Applications due July 20
Vanderbilt University may submit only one application to Healing Starts Here: Local Solutions to America’s Divisions, sponsored by New Pluralists.
New Pluralists seeks to invest $10 million in organizations and networks of, by and for local communities that are acting together to address divisive forces in a way that reflects the cultures, values and desires of the people who live there. These include initiatives that are: supporting the leadership of people who are building trust across divides (including geographic, religious, racial/ethnic, political, economic, generational, etc.); and supporting communities’ efforts to create and act together across differences.
New Pluralists is a cross-ideological funder collaborative focused on supporting the growing field of practitioners, storytellers, researchers and innovators working to foster a culture of pluralism in America. The collaborative works in deep partnership with a diverse community of field leaders, grantees and other partners who are tackling these challenges from different fields and perspectives. In order to realize the vision of a politically vibrant, multi-racial, multi-faith democracy, New Pluralists is working together to invest at least $100 million over the next decade to renew the promise of America by ushering in a new pluralism.
Grant Goals: Grants will support efforts and practitioners rooted within local communities who are positioned to take creative risks toward transforming divisive dynamics and building belonging. New Pluralists is particularly interested in proposals focused within locations experiencing increasing divisiveness. They define local communities as places where people live, work, play and pray, at a scale in which residents can know each other and realistically impact each other. This could be a neighborhood, a town or even a whole county in a rural area.
Specifically, New Pluralists hopes to strengthen work that:
- Builds the leadership of people who have trust and credibility in local communities, who can act as a steadying force among neighbors who are at risk of turning against each other or rejecting people different from them. These may include faith leaders, business owners, civil servants, veterans, organizers or others who are building, maintaining or repairing a sense of dignity and belonging in their local communities across lines of difference.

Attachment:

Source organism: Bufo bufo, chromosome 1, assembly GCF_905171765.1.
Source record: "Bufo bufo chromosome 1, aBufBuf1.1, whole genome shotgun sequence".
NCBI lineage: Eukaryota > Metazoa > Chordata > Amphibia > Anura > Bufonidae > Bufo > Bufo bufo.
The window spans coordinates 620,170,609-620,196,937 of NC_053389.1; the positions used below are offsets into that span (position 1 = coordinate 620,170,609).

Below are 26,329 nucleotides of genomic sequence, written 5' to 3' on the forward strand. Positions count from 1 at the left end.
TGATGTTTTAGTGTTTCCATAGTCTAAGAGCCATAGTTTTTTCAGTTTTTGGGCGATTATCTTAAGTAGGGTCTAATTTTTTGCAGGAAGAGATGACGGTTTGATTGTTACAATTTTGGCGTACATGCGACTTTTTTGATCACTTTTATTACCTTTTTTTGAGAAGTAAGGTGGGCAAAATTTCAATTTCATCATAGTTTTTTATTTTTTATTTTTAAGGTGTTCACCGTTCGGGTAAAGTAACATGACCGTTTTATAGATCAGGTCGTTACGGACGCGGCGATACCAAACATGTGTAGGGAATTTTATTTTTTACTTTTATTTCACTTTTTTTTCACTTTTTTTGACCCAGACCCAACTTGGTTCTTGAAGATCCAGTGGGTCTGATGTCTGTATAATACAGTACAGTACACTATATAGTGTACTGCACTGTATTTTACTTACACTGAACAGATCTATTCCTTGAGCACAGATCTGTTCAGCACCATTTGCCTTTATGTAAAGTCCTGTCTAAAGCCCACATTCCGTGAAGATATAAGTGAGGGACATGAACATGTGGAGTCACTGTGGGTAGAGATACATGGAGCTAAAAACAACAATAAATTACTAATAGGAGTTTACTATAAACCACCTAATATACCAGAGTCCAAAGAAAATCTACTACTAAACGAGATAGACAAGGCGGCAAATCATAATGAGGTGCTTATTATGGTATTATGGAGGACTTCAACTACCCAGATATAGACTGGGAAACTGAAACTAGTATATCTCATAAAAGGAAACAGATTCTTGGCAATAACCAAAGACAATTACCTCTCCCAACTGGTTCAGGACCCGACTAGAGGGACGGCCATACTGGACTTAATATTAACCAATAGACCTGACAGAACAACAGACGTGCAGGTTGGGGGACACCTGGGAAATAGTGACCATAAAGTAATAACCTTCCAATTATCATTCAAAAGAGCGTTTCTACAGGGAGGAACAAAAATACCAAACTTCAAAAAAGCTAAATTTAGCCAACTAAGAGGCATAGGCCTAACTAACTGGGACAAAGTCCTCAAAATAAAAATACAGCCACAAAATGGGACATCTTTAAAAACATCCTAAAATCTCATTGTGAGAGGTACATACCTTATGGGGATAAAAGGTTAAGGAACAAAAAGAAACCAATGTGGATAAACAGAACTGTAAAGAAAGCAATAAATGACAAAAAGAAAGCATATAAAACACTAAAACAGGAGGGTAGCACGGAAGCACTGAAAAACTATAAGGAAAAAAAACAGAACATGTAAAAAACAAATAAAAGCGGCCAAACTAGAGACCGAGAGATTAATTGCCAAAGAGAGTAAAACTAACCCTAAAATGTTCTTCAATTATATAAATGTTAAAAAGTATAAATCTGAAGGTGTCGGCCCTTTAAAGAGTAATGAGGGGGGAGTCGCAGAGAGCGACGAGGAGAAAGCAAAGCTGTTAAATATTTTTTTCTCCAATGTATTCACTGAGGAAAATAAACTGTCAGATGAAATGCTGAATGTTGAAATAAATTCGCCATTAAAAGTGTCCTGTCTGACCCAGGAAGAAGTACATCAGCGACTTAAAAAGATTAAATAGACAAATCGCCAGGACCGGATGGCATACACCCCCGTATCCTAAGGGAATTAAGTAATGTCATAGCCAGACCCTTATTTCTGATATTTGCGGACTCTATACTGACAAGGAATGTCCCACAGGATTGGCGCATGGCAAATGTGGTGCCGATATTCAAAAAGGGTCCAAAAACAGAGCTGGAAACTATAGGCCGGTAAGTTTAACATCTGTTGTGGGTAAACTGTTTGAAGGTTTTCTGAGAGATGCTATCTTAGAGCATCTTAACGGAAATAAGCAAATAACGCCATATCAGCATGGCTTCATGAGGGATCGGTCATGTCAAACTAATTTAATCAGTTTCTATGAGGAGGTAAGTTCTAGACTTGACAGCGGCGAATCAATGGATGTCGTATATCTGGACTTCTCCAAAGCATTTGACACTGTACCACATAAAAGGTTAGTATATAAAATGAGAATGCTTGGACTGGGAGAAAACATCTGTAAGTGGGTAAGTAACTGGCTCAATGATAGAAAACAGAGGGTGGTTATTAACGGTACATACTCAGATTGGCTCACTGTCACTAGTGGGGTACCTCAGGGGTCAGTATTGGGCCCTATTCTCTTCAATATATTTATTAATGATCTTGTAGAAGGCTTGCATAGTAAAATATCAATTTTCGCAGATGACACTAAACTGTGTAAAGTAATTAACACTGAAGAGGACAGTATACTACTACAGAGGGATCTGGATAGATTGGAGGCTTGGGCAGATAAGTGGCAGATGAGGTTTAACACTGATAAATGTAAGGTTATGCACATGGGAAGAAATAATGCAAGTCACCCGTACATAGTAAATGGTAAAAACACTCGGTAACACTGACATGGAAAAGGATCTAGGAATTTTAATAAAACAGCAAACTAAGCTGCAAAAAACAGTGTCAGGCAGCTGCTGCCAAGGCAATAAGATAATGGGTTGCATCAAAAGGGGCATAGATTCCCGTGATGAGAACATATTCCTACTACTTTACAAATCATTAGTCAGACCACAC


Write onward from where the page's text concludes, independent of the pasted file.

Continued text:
- Creates opportunities for members of a community to gather, tell stories in their own words and act across differences—where those residents build trust and work together to make their communities stronger. This includes work led by community-led cultural groups, networks and grassroots organizations that are supporting residents to share their experiences and create new stories together, find unexpected common ground and take action together instead of succumbing to divisions.
New Pluralists is particularly interested in:
Supporting Local Leaders: Initiatives that support the leadership and resilience of people who are building trust across divisions in communities and who play an important role in keeping those communities connected, whole and peaceful. In many cases, these leaders are under significant strain and are at risk of burning out.
- For example, this could look like network development, spaces for reflection and connection, and other forms of investment in people’s leadership
Reclaiming Stories: Initiatives designed by various community-rooted organizations and cultural centers that are bringing together diverse representatives in communities to tell their stories rooted in shared traditions, make meaning together of the changes they’re experiencing, and challenge local events or circumstances that are feeding a sense of fear or distrust of their neighbors.
- For example, this could include arts and culture approaches, where a diverse community is coming together to share stories and make meaning of their shared past, present and future.
Taking Action Across Differences: Initiatives where many diverse stakeholders in a community are responding to divisive forces in a way that reflects the values and desires of people who live there.
- For example, this could include collective action approaches or other models where diverse facets of a community come together to speak and act for themselves.
Award Information: New Pluralists will give grants ranging from $100,000 to $500,000 to organizations and networks that have deeply trusting, established relationships within their local communities.
Due to the timeline, the selected institutional nominee will only be able to apply to the Aug. 31 sponsor deadline.
Internal application instructions
Interested faculty should visit https://vanderbilt.infoready4.com/#competitionDetail/1875725 to apply for the internal LSO competition and to find additional information about the opportunity. The deadline for the internal competition is July 20, 2022.
Any questions about this opportunity may be directed to VU-LSO@vanderbilt.edu.